|Neighbourhood in Kolkata (Calcutta)|
Part of Posta Rajbari
|Elevation||36 ft (11 m)|
|Time zone||IST (UTC+5:30)|
|Area code(s)||+91 33|
Posta (Bengali: পোস্তা) (also known as Posta Bazar) is a neighbourhood in central Kolkata, earlier known as Calcutta, in the Indian state of West Bengal. Once a citadel of Bengali mercantile aristocracy, it is now an extension of the whole sale market in neighbouring Burrabazar, dominated by Marwaris. The wholesale market features a wide range of products such as edible oil, salt, cereals, spices, food grains, sugar, and vanaspati products.
The neighbourhood acquired its name from Posta Ghat, a paved stairway in the Hooghly River. The area was earlier occupied by Bengali merchants and bankers, whose riches were legendary. One such merchant was Nuku Dhar, or Lakshmikanta Dhar, who came from Hooghly when it was in decline and settled in Sutanuti. He is believed to have lent the English rulers nine lakh rupees during their campaign against the Marathas. He used to lend money to Robert Clive regularly. It is said that when Nabakrishna Deb approached him for a job, he introduced him to the English and they took him in.
Sukhamay Roy (? - 1811), grandson (daughter’s son) of Nuku Dhar, inherited his maternal grandfather’s wealth because his mother was the only child of Nuku Dhar and he was the only grand child. When the English wanted to bestow on Nuku Dhar the title of ‘Raja’, he requested them to honour his grandson with the title. The request was acceded to and Raja Sukhamay Roy was the founder of the Posta Raj family followed by Raja Rajkumar Roy, Raja Radhaprosad Roy, Rani Kosturi Monjuri Devi, one of the most influential women of her times, was known for maintaining close ties with Jnanadanandini Devi, wife of Satyendranath Tagore. Later descends were Kumar Bishnu Prosad roy, Sri Jitendra Nath Roy, Sri Pronab Kumar Roy, Sri Prodyut Kumar roy, Sri Dilip Kumar Roy, Sri Amit Kumar Roy, Sri Arnab Roy, Sri Priyojit Roy, Sri Abhishek Roy, Sri Riddhiman Roy, Sri Kuntal Roy. City development and road construction has eaten away some parts of his old palace. Now, three houses exist: Lalbari, Rajbari and Thakurbari. The current titular head of house is Sri Jitendranath Roy. As a mark of respect to the 26th Amendment Act the title Raja has been scaled down to Kumar, if used at all.
The Posta Raj family had once constructed the road from Cuttack to Puri, in order that pilgrims could travel easily to the Jagannath temple. According to some, the road to Puri was built, with Sukahmoy Roy's financial support, from Uluberia. He contributed extensively to community development and social welfare activities. He was a director of the Bank of Bengal and was dewan of Sir Elijah Impey. He was subsequently honoured with the title of 'Maharaja'. At the time when Posta was developed by the Posta Raj family, people were afraid of settling beyond Jorasanko, on the banks of the Hooghly River. Even moving around in the area during day time was restricted because of the terror struck by Mugh pirates, thieves and dacoits. Posta Raj family dared to shift to the area because they had the strength and the manpower to withstand assaults.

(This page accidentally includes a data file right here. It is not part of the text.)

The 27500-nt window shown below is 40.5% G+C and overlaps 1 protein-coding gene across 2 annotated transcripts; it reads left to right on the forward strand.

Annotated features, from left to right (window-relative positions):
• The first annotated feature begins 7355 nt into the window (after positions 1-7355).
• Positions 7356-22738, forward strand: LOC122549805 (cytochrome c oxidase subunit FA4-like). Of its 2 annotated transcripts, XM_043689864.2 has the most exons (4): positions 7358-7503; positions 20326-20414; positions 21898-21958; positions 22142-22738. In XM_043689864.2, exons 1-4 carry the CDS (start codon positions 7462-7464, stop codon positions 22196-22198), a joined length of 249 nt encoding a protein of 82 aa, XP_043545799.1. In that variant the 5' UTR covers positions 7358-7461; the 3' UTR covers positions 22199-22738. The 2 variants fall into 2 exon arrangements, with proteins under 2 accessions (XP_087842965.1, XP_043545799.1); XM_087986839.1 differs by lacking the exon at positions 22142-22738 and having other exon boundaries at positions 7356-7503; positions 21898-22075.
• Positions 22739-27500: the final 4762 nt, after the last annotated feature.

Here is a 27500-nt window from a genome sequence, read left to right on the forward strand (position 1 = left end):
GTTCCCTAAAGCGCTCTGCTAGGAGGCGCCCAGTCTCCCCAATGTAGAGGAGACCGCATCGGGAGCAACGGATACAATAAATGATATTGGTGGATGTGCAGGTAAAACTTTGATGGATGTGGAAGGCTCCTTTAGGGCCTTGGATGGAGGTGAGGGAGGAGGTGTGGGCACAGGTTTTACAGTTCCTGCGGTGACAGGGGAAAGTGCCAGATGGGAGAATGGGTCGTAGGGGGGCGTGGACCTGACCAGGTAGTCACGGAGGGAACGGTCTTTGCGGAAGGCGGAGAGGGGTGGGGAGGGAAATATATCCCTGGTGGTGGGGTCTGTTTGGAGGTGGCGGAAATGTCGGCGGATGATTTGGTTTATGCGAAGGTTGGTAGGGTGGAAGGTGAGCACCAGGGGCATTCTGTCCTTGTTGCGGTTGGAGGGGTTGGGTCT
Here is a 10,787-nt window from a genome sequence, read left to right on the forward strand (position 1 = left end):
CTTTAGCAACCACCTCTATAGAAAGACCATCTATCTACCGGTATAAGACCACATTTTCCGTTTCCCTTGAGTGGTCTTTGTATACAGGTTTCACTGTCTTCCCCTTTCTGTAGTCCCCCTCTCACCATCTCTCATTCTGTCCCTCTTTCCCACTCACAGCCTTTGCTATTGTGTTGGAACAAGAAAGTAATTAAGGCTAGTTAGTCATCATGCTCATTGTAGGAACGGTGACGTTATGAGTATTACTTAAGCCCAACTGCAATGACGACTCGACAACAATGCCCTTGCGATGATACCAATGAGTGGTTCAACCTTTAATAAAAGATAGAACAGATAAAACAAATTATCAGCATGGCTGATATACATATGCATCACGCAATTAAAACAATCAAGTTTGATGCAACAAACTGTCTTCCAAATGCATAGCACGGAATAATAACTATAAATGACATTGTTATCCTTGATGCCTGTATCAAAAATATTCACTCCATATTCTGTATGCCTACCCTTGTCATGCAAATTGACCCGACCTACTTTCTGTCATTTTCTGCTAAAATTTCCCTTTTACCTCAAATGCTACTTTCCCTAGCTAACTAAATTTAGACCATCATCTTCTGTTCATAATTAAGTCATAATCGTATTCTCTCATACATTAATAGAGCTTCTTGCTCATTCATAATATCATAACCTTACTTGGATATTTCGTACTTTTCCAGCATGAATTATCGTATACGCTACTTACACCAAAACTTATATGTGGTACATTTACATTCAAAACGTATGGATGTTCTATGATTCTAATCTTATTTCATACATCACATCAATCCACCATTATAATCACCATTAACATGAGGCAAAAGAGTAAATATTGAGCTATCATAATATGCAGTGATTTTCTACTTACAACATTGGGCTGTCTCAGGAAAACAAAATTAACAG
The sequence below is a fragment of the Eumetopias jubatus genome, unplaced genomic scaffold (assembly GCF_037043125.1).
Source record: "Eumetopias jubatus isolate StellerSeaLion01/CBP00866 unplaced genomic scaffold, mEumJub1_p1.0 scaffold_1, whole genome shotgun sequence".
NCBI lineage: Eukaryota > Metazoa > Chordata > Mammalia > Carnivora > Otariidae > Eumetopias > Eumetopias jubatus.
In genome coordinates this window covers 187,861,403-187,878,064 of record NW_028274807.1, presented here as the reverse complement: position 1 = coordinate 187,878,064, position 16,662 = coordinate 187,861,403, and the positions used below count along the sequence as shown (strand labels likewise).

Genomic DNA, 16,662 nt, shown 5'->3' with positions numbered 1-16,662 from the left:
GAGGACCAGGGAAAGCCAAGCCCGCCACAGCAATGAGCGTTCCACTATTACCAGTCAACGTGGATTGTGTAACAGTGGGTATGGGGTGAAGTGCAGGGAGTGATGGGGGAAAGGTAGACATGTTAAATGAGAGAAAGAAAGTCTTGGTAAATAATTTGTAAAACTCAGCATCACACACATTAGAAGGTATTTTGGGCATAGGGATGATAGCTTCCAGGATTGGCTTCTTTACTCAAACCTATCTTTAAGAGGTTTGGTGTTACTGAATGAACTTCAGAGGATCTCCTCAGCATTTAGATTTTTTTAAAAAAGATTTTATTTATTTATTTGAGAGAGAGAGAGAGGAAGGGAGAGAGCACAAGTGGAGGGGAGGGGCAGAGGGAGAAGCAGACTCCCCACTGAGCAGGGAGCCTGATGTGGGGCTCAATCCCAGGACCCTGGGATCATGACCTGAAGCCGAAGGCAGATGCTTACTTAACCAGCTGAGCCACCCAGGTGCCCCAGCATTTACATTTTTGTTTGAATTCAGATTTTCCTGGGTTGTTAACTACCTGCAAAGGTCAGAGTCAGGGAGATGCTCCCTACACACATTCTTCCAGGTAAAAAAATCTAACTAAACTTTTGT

The neighbourhood was earlier called Amposta as it was a wholesale market for mangoes. It is no more so. Parts of the neighbourhood are called Aluposta, wholesale market for potatoes, and Dalposta, wholesale market for lentils.
West Bengal Government had earlier planned to shift the Posta-Burrabazar wholesale markets to Kona but majority of the traders resisted the move citing lack of infrastructure there. In the Vision 2025, the 20-year perspective for the overall development of Kolkata Metropolitan Area, the proposal is to shift the wholesale market to New Town, because it has adequate infrastructure.
Posta being in the business district, the police station has a tough time maintaining the traffic. The best time to visit this place will be a Sunday morning. However the palace is out of bounds for local tourists and bloggers alike.
Sukumar Ray, Bengali humorous poet, has mentioned the neighbourhood in his collection of non-sense rhymes, Aboltabol, through which children in Bengal get acquainted with it. His lines are:
suntey pelam Posta giye,
tomar naki meyer biye…
Heard your daughter's getting married,
From Posta, the news I carried.
Bust of Sardar Vallabhbhai Patel in the neighbourhood
- "Posta Market". india9.com. Retrieved 2008-01-18.
- Bandopadhyay, Debashis, Bonedi Kolkatar Gharbari, (Bengali), Second impression 2002, pp. 49-51, Ananda Publishers, ISBN 81-7756-158-8
- Sengupta, Subodh Chandra and Bose, Anjali (editors), 1976/1998, Sansad Bangali Charitabhidhan (Biographical dictionary) Vol I, (Bengali), p. 575, ISBN 81-85626-65-0
- "Posta shift part of city growth vision". The Telegraph, 11 January 2006. Retrieved 2008-01-18.
- "Posta Police Station". Kolkata Police. Retrieved 2008-01-16.
- Ghosh, Ruchira. "The Suitable Groom". geocities.com. Archived from the original on 2009-10-23. Retrieved 2008-01-18.